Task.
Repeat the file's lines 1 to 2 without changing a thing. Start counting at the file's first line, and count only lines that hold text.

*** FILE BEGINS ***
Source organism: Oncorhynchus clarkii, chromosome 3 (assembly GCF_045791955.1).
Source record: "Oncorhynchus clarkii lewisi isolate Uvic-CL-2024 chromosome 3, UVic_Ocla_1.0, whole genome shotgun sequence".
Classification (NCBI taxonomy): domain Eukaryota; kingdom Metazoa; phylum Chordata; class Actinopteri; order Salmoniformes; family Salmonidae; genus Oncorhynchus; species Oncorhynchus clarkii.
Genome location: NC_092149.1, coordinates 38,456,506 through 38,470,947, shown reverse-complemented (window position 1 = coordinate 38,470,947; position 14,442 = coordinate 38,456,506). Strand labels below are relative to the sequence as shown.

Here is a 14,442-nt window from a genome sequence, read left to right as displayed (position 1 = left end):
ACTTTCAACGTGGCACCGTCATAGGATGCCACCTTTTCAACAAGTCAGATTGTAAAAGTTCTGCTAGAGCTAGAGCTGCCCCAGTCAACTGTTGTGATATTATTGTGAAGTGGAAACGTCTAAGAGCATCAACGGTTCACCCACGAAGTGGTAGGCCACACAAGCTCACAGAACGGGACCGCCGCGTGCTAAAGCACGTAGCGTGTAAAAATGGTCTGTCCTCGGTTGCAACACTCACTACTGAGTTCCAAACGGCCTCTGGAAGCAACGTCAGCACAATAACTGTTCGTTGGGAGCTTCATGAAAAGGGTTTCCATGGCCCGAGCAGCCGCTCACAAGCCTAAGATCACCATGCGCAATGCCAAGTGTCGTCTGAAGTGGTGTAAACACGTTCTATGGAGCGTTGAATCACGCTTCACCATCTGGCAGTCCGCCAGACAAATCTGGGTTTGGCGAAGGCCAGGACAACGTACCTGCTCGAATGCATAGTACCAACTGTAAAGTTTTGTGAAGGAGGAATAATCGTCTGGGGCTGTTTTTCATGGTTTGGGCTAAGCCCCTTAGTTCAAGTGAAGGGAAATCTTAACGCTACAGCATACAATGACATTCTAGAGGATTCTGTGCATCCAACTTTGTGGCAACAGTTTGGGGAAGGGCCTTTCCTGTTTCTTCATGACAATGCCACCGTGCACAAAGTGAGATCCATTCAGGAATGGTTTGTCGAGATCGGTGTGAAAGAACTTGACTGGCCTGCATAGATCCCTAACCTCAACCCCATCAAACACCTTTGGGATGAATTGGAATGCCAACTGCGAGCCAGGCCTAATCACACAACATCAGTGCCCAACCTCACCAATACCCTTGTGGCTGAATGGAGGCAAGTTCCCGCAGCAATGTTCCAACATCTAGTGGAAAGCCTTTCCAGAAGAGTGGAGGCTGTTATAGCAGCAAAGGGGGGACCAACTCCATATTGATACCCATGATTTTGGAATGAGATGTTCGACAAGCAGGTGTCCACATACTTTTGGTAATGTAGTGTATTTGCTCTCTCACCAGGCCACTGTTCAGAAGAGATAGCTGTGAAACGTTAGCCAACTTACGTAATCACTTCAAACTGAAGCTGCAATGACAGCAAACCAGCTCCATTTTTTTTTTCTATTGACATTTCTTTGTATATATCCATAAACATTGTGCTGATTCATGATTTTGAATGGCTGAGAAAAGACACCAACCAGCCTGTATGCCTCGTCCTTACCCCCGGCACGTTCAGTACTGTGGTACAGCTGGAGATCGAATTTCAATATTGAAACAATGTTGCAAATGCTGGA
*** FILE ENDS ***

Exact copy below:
Source organism: Oncorhynchus clarkii, chromosome 3 (assembly GCF_045791955.1).
Source record: "Oncorhynchus clarkii lewisi isolate Uvic-CL-2024 chromosome 3, UVic_Ocla_1.0, whole genome shotgun sequence".